In this lesson, we’ll discuss starch and glycogen, their relationship to glucose, and how they are used by both plants and animals differently to survive. Then, take the quiz to test what you learned.
Just a Bit on Carbohydrates
If I say the word ‘starch’ to you, what do you think of? Most people probably think of food like a potato. Some might think of laundry, like a starched shirt. How about ‘glycogen?’ Does that word stir up any images? My guess is not as many as starch (if any at all). Well, in this lesson, we will hopefully add to your visual library as we explore the structure and function of both starch and glycogen.
It’s worthwhile to take a moment and discuss carbohydrates as a group. The term carbohydrate comes from ‘carbon’ and ‘water’ (as in to hydrate you). The main function of carbohydrates in animals is to provide energy for cellular work. Plants are a little more complicated – they also use carbohydrates for building structures and storage.
Glucose is the simplest carbohydrate. It a single glucose molecule, also called a monosaccharide (‘mono-‘ means ‘single’; ‘-saccharide’ means ‘sugar’). All carbohydrates are made from attaching glucose molecules together through a chemical reaction called dehydration synthesis (sometimes referred to as condensation). Dehydration synthesis works by removing a water molecule (two hydrogens and one oxygen) from two monosaccharides, thus forming a bond between them.
Starch and glycogen are known as complex carbohydrates and are called polysaccharides (‘poly-‘ means ‘many’). A good analogy for these structures is to think of a train. You have a bunch of train cars all linked together. Each train car would be a monosaccharide and the whole train with all the cars together would be the polysaccharide.
Starch in Plants
Starch is a complex carbohydrate made by plants to store energy. They make energy through photosynthesis, which produces a lot of glucose. Plants use the glucose to do cellular work, but they also take the excess glucose that is not used right away and build starch from it.
Starch has a fairly rigid structure and can actually be molded into a variety of shapes. An application of this can take place at your local laundry or at home. Laundry starch is made from plant material and can be applied to fabrics to ‘stiffen’ them up to look crisp and wrinkle free. This was popular in the early part of the last century, but you still see starched shirts every once in a while.
In temperate climates, plants use the stored starch to survive when sunlight isn’t available for photosynthesis. Kind of like a squirrel who finds some nuts and can either eat them for an immediate pick-me-up, or store them somewhere to use for food during the winter.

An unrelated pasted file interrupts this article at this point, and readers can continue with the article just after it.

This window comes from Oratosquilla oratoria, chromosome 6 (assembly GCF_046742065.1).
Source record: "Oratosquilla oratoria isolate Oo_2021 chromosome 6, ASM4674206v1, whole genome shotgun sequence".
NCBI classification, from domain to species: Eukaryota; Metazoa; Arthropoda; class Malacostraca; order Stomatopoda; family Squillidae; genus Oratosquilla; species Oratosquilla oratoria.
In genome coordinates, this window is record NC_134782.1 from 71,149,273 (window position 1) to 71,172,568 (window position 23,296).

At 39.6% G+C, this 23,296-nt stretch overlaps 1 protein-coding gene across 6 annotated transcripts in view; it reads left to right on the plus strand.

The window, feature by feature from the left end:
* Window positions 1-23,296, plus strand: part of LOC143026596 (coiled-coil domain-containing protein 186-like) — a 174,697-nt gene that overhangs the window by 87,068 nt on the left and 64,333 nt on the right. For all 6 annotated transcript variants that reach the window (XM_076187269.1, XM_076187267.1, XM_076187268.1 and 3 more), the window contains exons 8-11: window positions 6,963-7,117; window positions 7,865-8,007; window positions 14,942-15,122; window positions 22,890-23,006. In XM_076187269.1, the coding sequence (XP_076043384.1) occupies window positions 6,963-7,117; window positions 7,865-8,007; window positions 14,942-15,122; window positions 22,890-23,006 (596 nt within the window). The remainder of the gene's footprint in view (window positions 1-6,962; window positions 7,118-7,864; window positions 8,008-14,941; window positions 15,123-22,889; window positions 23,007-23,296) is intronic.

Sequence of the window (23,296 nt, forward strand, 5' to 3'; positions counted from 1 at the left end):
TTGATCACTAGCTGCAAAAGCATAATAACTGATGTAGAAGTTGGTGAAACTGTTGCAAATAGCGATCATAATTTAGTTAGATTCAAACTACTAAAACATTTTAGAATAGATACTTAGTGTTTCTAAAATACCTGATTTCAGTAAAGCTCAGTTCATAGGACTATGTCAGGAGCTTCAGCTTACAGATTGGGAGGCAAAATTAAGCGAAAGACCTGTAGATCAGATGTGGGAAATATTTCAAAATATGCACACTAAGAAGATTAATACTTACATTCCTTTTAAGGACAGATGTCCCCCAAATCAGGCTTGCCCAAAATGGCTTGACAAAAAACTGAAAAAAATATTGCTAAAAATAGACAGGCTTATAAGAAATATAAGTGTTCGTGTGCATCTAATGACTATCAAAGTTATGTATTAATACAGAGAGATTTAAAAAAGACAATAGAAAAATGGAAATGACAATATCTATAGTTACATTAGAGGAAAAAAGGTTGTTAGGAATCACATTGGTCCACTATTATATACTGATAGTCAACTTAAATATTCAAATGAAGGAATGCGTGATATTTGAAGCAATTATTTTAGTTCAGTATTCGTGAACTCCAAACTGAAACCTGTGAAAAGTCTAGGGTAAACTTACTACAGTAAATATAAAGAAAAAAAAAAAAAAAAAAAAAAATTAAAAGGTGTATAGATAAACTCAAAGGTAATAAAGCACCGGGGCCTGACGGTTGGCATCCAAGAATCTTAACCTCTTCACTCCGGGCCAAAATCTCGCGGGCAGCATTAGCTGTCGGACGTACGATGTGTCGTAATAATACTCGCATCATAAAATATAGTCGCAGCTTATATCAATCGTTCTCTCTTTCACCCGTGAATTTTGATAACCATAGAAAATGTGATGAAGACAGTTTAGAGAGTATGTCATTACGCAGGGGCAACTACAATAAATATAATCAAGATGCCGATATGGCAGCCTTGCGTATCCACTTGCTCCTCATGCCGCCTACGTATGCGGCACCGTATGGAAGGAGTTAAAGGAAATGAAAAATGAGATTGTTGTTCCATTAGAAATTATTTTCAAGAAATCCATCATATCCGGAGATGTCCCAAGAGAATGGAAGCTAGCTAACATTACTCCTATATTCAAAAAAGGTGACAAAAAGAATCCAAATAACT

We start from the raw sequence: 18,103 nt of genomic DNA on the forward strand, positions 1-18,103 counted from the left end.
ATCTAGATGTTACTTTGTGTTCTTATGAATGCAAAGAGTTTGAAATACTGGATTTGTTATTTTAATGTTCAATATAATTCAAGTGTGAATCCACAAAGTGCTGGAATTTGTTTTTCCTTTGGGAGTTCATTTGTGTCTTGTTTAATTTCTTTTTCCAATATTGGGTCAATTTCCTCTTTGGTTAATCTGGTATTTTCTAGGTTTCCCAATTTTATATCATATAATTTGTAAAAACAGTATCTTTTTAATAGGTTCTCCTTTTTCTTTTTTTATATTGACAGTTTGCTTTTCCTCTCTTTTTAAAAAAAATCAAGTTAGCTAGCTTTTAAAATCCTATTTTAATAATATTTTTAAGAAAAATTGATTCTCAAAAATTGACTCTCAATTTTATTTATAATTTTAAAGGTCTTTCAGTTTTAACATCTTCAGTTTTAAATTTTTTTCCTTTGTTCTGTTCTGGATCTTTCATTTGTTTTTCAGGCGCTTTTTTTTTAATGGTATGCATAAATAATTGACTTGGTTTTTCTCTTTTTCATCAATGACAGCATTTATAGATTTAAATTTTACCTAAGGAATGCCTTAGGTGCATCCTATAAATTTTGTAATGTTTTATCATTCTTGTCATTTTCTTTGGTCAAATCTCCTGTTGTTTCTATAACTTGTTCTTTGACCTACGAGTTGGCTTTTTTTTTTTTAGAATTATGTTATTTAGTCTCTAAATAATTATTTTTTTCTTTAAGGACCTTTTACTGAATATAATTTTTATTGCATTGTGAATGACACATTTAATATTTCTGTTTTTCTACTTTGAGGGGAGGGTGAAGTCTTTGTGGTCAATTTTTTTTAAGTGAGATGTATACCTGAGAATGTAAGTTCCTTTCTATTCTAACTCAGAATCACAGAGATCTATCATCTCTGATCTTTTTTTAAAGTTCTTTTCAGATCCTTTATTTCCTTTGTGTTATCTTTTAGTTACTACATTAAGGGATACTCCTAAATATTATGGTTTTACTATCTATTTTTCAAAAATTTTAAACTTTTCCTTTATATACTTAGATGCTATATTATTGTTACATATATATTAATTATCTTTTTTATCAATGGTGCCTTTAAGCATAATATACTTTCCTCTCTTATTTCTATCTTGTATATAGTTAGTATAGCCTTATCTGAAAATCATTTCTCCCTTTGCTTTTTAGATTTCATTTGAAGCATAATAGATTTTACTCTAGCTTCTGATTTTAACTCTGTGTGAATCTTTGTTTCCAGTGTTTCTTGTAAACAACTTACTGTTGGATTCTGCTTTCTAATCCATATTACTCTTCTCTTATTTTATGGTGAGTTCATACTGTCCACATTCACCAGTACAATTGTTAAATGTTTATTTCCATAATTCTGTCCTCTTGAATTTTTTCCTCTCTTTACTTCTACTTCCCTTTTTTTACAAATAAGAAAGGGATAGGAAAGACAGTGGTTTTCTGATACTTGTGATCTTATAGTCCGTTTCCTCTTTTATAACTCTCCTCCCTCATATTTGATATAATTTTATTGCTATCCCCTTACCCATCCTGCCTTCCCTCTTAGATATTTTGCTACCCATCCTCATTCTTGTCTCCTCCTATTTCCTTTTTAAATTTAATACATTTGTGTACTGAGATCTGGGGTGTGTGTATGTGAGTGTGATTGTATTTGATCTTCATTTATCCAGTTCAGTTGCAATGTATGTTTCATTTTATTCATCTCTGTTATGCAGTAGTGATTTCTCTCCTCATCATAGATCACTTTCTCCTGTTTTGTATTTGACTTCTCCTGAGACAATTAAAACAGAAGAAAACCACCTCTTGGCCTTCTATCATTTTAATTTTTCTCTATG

In the summer, when sunlight is abundant, plants send excess glucose from the leaves through the stems down to the roots. The glucose is attached through dehydration synthesis and converted into starch within the roots. The plants then slowly break the starch apart a little bit at a time releasing enough glucose so that the cells can survive through the winter.
Starch in Animals
Animals eat starch as a primary source of energy. Carbohydrates provide the bulk of an animal’s energy source to do cellular work. Remember the potato that was mentioned in the introduction? Potatoes are very high in starch and are a great source of complex carbohydrates in animal diets.
Starch is broken down through a process called hydrolysis into glucose for use in the cells. Hydrolysis is the opposite reaction to dehydration and uses water (and enzymes) to break starch apart, thereby freeing up the individual glucose molecules. Animals do not store starch. They use as much of the glucose as they can from the starch they eat but then convert the rest into either glycogen or fat.
Glycogen is a complex carbohydrate found only animals. It has the same function as starch has in plants – it’s stored for later use. Excess starch is converted into glycogen in the liver and the muscles. Structurally, glycogen is similar to starch but is more branched and can contain hundreds of thousands of glucose molecules all linked together through dehydration synthesis.
If an animal exceeds its need for glycogen, any remaining glucose in the body is then converted into fat for long term energy. Glycogen is often released and converted back into glucose during exercise to provide the cells with additional energy.
Starch and glycogen are both complex carbohydrates (polysaccharides) built from interconnected glucose molecules that have been attached in a long, branched chain. Both of these molecules are essential for supporting life.
- Plants make starch from excess glucose through dehydration synthesis
- Animals take in starch by eating plant material
- The starch is broken down into glucose through hydrolysis
- Excess glucose is converted to glycogen in the liver or muscles
- When glycogen needs are met, excess glucose is instead converted to fat